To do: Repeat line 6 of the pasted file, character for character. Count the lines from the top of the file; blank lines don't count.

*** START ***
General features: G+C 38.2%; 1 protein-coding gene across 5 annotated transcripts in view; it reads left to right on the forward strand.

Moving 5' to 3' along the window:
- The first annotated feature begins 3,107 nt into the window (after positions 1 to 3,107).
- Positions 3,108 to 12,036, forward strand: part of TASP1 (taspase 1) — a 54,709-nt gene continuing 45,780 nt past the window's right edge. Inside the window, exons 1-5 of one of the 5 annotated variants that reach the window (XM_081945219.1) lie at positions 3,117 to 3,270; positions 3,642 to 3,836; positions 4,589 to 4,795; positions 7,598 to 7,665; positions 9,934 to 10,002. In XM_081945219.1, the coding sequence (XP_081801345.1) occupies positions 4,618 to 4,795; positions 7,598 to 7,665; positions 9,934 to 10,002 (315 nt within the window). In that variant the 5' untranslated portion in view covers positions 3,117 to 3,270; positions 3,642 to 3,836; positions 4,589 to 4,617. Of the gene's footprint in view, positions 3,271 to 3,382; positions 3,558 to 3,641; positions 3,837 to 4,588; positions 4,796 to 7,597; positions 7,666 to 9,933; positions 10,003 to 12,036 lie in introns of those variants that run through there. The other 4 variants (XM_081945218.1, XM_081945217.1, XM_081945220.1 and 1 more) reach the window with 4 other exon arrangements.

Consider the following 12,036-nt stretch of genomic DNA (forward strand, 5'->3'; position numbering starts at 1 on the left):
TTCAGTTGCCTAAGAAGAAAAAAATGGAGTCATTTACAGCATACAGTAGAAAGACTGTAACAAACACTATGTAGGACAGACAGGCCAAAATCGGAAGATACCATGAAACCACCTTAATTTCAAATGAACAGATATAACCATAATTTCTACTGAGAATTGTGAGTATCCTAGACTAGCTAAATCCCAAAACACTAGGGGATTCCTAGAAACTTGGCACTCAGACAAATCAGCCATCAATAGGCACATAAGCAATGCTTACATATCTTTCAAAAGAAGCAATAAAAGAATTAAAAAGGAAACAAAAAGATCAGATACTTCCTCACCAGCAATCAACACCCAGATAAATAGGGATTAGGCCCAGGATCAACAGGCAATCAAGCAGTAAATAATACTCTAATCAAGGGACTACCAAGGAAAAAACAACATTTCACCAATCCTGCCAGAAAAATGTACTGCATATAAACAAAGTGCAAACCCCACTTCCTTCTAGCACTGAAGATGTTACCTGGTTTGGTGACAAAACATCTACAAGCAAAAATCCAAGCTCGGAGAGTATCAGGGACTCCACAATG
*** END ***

TTCAGTTGCCTAAGAAGAAAAAAATGGAGTCATTTACAGCATACAGTAGAAAGACTGTAACAAACACTATGTAGGACAGACAGGCCAAAATCGGAAGATACCATGAAACCACCTTAATTTCAAATGAACAGATATAACCATAATTTCTACTGAGAATTGTGAGTATCCTAGACTAGCTAAATCCCAAAACACTAGGGGATTCCTAGAAACTTGGCACTCAGACAAATCAGCCATCAATAGGCACATAAGCAATGCTTACATATCTTTCAAAAGAAGCAATAAAAGAATTAAAAAGGAAACAAAAAGATCAGATACTTCCTCACCAGCAATCAACACCCAGATAAATAGGGATTAGGCCCAGGATCAACAGGCAATCAAGCAGTAAATAATACTCTAATCAAGGGACTACCAAGGAAAAAACAACATTTCACCAATCCTGCCAGAAAAATGTACTGCATATAAACAAAGTGCAAACCCCACTTCCTTCTAGCACTGAAGATGTTACCTGGTTTGGTGACAAAACATCTACAAGCAAAAATCCAAGCTCGGAGAGTATCAGGGACTCCACAATG